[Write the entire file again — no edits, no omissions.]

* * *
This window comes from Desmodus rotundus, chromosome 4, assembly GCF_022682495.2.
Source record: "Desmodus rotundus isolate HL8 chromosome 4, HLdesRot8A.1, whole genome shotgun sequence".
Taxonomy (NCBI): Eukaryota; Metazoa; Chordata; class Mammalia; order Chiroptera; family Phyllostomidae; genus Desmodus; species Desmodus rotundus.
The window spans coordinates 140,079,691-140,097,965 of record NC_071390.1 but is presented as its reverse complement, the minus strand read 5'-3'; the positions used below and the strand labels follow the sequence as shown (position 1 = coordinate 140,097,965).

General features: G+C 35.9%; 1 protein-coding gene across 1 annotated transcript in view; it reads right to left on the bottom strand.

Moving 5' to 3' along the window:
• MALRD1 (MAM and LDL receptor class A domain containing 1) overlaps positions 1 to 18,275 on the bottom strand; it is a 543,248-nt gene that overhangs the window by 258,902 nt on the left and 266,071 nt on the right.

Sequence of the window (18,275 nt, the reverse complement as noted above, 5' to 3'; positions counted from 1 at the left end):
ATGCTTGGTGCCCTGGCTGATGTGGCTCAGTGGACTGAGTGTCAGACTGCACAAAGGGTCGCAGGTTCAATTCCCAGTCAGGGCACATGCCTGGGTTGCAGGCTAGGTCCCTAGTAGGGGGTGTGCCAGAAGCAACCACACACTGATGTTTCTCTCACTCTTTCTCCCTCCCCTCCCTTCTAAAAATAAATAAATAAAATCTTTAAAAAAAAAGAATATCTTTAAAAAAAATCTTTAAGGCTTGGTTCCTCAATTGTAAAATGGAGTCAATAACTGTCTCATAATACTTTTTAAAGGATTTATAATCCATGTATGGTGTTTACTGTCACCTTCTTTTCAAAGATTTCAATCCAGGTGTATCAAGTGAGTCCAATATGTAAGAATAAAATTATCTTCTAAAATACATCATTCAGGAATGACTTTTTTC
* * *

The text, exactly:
This window comes from Desmodus rotundus, chromosome 4, assembly GCF_022682495.2.
Source record: "Desmodus rotundus isolate HL8 chromosome 4, HLdesRot8A.1, whole genome shotgun sequence".
Taxonomy (NCBI): Eukaryota; Metazoa; Chordata; class Mammalia; order Chiroptera; family Phyllostomidae; genus Desmodus; species Desmodus rotundus.
The window spans coordinates 140,079,691-140,097,965 of record NC_071390.1 but is presented as its reverse complement, the minus strand read 5'-3'; the positions used below and the strand labels follow the sequence as shown (position 1 = coordinate 140,097,965).

General features: G+C 35.9%; 1 protein-coding gene across 1 annotated transcript in view; it reads right to left on the bottom strand.

Moving 5' to 3' along the window:
• MALRD1 (MAM and LDL receptor class A domain containing 1) overlaps positions 1 to 18,275 on the bottom strand; it is a 543,248-nt gene that overhangs the window by 258,902 nt on the left and 266,071 nt on the right.

Sequence of the window (18,275 nt, the reverse complement as noted above, 5' to 3'; positions counted from 1 at the left end):
ATGCTTGGTGCCCTGGCTGATGTGGCTCAGTGGACTGAGTGTCAGACTGCACAAAGGGTCGCAGGTTCAATTCCCAGTCAGGGCACATGCCTGGGTTGCAGGCTAGGTCCCTAGTAGGGGGTGTGCCAGAAGCAACCACACACTGATGTTTCTCTCACTCTTTCTCCCTCCCCTCCCTTCTAAAAATAAATAAATAAAATCTTTAAAAAAAAAGAATATCTTTAAAAAAAATCTTTAAGGCTTGGTTCCTCAATTGTAAAATGGAGTCAATAACTGTCTCATAATACTTTTTAAAGGATTTATAATCCATGTATGGTGTTTACTGTCACCTTCTTTTCAAAGATTTCAATCCAGGTGTATCAAGTGAGTCCAATATGTAAGAATAAAATTATCTTCTAAAATACATCATTCAGGAATGACTTTTTTC